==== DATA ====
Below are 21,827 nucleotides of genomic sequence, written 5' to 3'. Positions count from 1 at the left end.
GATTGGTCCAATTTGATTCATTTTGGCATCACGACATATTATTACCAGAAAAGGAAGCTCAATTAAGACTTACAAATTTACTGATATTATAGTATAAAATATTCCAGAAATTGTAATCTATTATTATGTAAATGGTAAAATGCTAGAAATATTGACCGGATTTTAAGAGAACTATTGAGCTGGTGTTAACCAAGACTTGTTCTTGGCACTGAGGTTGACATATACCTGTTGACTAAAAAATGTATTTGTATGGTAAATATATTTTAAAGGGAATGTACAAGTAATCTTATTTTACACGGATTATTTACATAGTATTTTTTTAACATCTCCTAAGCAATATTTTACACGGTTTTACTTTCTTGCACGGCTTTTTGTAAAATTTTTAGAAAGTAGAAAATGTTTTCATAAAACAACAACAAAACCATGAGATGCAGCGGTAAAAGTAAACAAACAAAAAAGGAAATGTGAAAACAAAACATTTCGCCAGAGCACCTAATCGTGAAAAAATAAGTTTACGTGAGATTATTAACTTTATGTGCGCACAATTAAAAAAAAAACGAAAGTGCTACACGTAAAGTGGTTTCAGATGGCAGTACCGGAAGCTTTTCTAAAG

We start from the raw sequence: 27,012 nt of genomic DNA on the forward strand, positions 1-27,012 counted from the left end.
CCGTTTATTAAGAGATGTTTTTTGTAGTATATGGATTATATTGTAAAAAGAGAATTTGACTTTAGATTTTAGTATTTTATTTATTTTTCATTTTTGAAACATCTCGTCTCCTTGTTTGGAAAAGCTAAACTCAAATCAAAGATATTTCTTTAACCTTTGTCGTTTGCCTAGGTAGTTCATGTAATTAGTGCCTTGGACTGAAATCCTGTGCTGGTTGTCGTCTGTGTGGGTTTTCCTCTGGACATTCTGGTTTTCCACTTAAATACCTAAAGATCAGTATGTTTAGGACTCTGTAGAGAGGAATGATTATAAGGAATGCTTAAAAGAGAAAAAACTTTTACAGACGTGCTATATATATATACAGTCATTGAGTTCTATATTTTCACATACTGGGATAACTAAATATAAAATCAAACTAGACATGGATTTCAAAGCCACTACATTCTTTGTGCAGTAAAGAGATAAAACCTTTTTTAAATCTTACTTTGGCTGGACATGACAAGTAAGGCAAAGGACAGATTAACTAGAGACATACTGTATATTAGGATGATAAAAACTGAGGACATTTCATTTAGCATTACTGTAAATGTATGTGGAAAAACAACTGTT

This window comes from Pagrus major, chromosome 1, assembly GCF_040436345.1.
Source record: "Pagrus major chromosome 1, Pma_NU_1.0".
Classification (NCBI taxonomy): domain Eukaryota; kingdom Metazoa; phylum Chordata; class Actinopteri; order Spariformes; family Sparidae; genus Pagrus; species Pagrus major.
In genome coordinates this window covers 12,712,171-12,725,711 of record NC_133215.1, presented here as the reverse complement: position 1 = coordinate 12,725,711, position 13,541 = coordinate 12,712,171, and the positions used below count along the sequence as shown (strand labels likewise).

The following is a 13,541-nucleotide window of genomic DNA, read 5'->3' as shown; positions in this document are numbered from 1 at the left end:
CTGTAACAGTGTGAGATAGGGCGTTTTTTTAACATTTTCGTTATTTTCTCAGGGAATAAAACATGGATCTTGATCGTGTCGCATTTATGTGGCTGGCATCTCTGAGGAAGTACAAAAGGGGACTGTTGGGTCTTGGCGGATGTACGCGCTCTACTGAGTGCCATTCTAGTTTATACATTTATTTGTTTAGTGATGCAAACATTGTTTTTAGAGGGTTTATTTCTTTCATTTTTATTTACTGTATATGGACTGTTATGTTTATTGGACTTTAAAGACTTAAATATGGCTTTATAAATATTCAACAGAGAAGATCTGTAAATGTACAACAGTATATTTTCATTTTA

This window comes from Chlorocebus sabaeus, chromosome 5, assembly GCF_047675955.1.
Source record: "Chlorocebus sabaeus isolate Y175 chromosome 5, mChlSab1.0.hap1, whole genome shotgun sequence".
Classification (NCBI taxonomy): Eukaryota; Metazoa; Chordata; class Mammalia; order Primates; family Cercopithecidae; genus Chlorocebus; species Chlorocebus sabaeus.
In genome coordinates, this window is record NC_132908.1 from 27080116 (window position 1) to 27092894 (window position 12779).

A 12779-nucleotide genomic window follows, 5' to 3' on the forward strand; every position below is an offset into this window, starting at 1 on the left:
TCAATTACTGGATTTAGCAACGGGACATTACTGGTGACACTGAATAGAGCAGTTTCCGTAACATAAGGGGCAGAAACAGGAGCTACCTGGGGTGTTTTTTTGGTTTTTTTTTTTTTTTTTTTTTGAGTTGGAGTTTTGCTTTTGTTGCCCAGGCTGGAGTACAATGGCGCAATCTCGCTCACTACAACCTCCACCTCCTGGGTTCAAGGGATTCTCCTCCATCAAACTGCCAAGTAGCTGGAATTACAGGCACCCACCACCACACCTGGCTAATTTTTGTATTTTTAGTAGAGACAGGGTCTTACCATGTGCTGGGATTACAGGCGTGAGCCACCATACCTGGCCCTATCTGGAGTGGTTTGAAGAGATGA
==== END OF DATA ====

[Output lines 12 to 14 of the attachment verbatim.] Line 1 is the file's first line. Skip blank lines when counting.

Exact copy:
Source record: "Chlorocebus sabaeus isolate Y175 chromosome 5, mChlSab1.0.hap1, whole genome shotgun sequence".
Classification (NCBI taxonomy): Eukaryota; Metazoa; Chordata; class Mammalia; order Primates; family Cercopithecidae; genus Chlorocebus; species Chlorocebus sabaeus.
In genome coordinates, this window is record NC_132908.1 from 27080116 (window position 1) to 27092894 (window position 12779).